December 15, 2013


EU Grooming Klitschko to Lead Ukraine (Nikolaus Blome, Matthias Gebauer and Ralf Neukirch, 12/15/13, Der Spiegel)

While "regime change" is too strong a term for what Germany is seeking, it's not entirely off base. Merkel's center-right Christian Democratic Union (CDU) and the European People's Party (EPP), a family of European conservative parties, have chosen Klitschko as their de facto representative in Ukraine. His job is to unite and lead the opposition -- on the street, in parliament and, finally, in the 2015 presidential election. "Klitschko is our man," say senior EPP politicians, "he has a clear European agenda." And Merkel still has a score to settle with Putin.

Much of the work happens behind the scenes. Klitschko's party, the Ukrainian Democratic Alliance for Reform (UDAR), formed in 2010, became an observer member of the EPP recently. EPP offices in Brussels and Budapest are training UDAR personnel for parliamentary work and providing support in the development of a nationwide party structure. The Konrad Adenauer Foundation, which is closely aligned with the CDU, also plays an important role, and Klitschko has expressly asked Merkel's advisors for help from the foundation. Four UDAR members of the Ukrainian parliament paid a visit to Berlin last week, where they met with German CDU lawmakers and officials from both the labor and justice ministries. For some time, the Adenauer Foundation has been preparing Ukrainian opposition politicians to assume responsibility in the context of a "dialogue program."

But Klitschko himself remains the focal point of the effort. He has been meeting with Ronald Pofalla, Merkel's chief of staff, who has maintained ties to members of the opposition in Eastern Europe for years, especially in authoritarian-ruled Belarus. After countless discussions, Pofalla has familiarized himself with the methods Eastern European regimes employ to intimidate members of the opposition when they become too prominent or influential: defamation, daily harassment, arbitrary arrests, show trials and separation from their families. Over time, Pofalla has seen how this approach has succeeded in silencing critical voices in Eastern European countries. He has given Klitschko a number of tips, and the heavyweight boxer and political novice has asked Pofalla for advice. For instance, Klitschko wants to know how to respond to rumors about his alleged "affairs with women" that the Ukrainian government is spreading to spoil his chances as a viable political leader in the country.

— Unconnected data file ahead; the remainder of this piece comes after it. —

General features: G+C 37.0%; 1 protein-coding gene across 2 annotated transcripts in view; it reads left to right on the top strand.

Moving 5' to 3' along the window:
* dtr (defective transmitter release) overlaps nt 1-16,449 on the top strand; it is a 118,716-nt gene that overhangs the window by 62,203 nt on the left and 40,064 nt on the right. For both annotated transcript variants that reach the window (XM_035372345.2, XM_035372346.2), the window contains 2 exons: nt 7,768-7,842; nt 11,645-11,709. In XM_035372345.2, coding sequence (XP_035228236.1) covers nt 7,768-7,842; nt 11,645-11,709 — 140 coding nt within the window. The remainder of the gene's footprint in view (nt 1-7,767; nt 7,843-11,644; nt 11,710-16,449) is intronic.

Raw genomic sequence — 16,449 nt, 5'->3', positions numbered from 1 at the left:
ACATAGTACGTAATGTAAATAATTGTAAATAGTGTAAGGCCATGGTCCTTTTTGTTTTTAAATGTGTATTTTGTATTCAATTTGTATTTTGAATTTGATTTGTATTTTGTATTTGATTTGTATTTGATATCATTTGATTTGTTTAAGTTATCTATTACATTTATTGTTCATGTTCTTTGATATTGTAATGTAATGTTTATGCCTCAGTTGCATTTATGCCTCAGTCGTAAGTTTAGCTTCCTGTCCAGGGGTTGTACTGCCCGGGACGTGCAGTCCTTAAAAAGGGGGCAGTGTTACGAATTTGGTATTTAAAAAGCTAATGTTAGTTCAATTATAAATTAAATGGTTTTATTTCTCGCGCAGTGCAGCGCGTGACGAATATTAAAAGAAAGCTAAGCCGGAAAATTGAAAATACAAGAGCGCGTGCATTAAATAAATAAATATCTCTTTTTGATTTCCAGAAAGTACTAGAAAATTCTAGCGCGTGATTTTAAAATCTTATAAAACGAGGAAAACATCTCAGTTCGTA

Klitschko can also depend on discreet help from Pofalla and the German government when it comes to the 2015 presidential election. His candidacy is currently blocked by a law, presumably written specifically with him in mind, whereby a citizen with a residence permit in other countries is not considered a resident of Ukraine. This prevents Klitschko from proving that he lived in Ukraine for 10 years prior to the election, which is a requirement for a candidacy under the country's constitution. But he can count on Merkel to appeal to President Yanukovych to ensure that the law will not derail Klitschko's candidacy.

To that end, the professional boxer will have to be groomed as a serious politician, both in Ukraine and abroad, which is precisely what is happening.

Posted by at December 15, 2013 8:11 AM

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